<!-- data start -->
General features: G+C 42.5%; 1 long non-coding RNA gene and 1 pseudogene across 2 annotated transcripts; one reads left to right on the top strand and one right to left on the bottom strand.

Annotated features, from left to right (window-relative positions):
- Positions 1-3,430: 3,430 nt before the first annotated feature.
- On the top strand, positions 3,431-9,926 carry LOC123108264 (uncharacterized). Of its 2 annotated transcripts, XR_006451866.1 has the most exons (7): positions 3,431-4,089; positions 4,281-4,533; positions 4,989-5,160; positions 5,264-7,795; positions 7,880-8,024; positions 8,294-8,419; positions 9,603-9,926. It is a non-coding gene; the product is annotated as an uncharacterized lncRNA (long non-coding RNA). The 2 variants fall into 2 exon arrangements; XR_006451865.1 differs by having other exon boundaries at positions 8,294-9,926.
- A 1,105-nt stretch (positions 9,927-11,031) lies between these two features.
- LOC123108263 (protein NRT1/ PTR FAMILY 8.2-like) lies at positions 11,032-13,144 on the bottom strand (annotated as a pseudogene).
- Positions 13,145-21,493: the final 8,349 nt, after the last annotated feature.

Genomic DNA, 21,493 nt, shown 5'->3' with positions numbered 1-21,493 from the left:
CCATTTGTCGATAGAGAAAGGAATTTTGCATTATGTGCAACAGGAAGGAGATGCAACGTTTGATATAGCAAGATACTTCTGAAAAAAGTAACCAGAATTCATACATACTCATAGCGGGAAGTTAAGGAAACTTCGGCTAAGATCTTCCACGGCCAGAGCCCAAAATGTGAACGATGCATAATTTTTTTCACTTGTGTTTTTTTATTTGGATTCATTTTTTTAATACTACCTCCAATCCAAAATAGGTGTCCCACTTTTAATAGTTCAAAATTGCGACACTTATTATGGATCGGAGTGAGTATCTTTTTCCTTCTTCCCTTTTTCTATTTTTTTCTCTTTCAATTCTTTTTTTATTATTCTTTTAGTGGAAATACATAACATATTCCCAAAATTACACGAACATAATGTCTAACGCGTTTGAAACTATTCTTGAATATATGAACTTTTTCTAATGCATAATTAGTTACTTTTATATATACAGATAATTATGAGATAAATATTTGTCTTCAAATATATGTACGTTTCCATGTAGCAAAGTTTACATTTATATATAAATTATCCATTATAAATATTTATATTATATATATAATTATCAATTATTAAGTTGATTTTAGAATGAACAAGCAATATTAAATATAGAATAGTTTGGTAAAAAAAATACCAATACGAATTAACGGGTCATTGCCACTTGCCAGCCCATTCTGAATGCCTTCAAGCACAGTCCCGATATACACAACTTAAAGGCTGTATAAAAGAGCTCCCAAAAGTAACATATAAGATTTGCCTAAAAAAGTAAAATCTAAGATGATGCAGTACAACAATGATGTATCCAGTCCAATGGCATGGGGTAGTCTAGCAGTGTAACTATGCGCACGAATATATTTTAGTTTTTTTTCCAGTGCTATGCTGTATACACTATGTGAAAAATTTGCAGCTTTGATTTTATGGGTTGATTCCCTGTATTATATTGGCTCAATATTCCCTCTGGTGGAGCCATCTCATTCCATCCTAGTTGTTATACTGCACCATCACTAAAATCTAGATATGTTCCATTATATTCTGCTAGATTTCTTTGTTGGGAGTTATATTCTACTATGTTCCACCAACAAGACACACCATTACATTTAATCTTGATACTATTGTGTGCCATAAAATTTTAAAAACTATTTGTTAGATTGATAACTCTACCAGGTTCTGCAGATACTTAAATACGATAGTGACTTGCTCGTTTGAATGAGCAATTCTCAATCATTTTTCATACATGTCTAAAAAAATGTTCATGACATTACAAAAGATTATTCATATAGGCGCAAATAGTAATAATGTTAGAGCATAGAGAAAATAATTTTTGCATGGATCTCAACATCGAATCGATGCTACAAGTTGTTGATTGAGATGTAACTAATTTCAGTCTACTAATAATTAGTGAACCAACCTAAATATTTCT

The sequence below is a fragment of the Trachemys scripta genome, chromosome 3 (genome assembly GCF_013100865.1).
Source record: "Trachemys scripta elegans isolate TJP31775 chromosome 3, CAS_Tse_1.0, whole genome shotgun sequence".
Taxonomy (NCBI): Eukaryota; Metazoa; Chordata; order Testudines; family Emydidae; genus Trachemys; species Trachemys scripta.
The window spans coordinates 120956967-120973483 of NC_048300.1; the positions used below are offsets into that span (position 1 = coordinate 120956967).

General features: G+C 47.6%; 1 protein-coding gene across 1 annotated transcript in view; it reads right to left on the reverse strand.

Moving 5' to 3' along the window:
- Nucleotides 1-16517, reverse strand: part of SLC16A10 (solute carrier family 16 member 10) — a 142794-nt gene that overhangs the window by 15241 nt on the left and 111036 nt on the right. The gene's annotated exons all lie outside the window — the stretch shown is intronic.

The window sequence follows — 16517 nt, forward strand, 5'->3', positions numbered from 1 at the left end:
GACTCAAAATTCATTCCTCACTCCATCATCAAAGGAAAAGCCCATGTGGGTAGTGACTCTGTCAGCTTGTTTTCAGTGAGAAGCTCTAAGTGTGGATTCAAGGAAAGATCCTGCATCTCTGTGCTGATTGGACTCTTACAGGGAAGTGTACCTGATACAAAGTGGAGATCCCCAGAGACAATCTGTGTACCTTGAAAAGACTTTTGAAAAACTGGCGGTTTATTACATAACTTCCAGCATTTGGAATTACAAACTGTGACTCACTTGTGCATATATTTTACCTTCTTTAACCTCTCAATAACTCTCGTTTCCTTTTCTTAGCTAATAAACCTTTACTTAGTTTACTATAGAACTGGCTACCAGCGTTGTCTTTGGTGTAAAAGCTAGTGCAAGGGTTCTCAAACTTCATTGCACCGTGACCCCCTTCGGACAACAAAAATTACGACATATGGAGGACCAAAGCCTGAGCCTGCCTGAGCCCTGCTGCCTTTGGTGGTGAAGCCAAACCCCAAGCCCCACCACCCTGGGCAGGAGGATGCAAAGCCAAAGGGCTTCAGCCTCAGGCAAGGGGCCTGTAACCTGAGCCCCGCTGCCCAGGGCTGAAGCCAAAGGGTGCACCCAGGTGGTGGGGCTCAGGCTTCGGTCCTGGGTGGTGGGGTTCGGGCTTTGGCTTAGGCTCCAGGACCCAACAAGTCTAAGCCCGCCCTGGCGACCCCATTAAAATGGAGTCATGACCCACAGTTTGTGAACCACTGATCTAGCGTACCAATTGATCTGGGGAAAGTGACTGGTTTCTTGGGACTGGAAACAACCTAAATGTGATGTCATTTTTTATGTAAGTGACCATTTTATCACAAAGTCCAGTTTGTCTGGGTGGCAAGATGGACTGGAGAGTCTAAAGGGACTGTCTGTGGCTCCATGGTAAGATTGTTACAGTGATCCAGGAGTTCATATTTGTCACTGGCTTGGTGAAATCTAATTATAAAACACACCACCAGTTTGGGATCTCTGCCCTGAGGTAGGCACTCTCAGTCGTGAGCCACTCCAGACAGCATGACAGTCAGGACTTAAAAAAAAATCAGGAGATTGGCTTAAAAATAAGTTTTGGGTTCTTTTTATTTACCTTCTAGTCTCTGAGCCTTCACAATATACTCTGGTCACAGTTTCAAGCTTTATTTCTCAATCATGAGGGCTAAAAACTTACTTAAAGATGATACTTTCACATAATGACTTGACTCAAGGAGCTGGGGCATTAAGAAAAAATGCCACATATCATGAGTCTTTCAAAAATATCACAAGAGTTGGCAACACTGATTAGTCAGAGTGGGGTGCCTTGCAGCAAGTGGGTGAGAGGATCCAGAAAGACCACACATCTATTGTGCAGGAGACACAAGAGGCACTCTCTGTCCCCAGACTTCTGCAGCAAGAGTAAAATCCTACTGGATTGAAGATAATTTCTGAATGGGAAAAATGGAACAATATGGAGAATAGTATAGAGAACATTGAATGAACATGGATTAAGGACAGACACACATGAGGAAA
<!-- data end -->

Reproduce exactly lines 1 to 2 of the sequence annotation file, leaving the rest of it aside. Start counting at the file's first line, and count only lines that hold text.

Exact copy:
General features: G+C 42.5%; 1 long non-coding RNA gene and 1 pseudogene across 2 annotated transcripts; one reads left to right on the top strand and one right to left on the bottom strand.

Annotated features, from left to right (window-relative positions):